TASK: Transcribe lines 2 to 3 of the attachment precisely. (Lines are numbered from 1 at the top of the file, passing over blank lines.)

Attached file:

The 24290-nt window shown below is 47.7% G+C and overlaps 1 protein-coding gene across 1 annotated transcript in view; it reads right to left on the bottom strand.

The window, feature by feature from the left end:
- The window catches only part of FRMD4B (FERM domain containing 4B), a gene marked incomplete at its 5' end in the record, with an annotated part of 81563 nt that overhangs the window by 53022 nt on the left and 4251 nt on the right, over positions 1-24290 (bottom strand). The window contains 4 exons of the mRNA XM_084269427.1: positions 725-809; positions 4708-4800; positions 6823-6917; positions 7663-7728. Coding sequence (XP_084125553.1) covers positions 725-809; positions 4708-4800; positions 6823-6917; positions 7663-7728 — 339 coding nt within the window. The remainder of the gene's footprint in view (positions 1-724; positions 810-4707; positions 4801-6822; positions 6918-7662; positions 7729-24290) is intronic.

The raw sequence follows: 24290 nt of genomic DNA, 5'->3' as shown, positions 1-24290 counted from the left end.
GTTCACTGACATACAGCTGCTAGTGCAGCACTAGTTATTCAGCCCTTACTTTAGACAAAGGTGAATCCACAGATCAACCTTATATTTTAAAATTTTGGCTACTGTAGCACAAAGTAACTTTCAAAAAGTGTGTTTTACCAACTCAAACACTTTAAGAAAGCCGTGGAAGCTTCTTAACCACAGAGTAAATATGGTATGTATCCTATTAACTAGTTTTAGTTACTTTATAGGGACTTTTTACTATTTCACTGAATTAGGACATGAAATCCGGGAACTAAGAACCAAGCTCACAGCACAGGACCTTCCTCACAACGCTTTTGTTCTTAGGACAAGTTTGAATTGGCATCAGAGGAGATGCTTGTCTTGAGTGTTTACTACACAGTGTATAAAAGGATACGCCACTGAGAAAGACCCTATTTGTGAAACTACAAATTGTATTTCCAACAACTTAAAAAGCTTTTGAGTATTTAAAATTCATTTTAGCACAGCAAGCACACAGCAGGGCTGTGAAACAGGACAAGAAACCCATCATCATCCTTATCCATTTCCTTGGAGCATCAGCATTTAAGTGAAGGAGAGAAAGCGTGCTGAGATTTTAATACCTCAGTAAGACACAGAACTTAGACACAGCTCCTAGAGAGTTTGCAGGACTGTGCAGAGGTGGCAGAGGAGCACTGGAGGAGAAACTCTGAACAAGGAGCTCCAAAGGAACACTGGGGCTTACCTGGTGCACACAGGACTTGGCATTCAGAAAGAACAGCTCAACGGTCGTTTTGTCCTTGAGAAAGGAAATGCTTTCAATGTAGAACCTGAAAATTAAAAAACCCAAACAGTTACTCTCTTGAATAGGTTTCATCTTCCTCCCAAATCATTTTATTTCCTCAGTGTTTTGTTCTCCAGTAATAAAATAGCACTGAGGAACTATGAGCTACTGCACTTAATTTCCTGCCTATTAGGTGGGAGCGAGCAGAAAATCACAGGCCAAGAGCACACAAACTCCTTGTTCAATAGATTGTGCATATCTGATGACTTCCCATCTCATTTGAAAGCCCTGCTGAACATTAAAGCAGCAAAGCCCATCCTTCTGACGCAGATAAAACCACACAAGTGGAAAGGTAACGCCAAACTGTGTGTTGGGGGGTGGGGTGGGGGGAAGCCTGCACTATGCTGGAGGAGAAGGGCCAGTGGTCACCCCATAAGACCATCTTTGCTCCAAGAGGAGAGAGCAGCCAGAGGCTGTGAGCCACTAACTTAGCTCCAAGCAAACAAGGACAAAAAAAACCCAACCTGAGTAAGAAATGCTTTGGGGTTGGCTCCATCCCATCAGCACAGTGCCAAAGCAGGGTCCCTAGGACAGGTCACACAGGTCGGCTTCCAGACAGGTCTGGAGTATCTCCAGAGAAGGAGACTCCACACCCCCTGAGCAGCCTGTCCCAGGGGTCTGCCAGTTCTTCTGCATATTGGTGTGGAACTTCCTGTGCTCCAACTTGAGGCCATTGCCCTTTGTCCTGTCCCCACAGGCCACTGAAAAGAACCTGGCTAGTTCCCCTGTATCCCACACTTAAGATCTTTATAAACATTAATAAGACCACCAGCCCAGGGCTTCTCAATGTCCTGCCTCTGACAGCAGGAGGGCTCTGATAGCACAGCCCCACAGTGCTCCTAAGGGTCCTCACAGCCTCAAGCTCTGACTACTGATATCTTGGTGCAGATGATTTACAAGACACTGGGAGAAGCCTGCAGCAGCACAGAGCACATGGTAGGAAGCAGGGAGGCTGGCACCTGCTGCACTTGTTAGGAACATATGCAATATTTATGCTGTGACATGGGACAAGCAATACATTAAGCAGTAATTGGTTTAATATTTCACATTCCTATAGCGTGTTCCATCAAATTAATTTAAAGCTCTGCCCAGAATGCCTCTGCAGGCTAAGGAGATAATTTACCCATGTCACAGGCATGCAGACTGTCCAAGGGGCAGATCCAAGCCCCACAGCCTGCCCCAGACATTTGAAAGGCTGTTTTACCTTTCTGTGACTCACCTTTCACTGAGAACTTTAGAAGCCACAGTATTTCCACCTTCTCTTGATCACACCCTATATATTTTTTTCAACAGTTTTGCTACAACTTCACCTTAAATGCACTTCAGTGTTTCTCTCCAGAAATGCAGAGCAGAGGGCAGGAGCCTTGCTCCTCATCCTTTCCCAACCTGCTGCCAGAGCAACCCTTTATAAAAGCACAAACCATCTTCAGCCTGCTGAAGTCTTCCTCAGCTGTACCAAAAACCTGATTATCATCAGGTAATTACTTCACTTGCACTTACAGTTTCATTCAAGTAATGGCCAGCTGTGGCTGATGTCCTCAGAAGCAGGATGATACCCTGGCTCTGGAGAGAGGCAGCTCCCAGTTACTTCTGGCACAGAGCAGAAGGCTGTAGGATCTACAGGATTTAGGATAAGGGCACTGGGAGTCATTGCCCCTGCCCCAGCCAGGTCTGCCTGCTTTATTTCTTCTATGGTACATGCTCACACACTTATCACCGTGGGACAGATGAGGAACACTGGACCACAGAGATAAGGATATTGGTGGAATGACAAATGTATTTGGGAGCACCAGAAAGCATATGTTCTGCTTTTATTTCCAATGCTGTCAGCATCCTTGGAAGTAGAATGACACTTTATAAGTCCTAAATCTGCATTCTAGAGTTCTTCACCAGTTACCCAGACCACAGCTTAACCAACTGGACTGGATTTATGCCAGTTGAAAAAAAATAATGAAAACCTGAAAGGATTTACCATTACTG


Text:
The window, feature by feature from the left end:
- The window catches only part of FRMD4B (FERM domain containing 4B), a gene marked incomplete at its 5' end in the record, with an annotated part of 81563 nt that overhangs the window by 53022 nt on the left and 4251 nt on the right, over positions 1-24290 (bottom strand). The window contains 4 exons of the mRNA XM_084269427.1: positions 725-809; positions 4708-4800; positions 6823-6917; positions 7663-7728. Coding sequence (XP_084125553.1) covers positions 725-809; positions 4708-4800; positions 6823-6917; positions 7663-7728 — 339 coding nt within the window. The remainder of the gene's footprint in view (positions 1-724; positions 810-4707; positions 4801-6822; positions 6918-7662; positions 7729-24290) is intronic.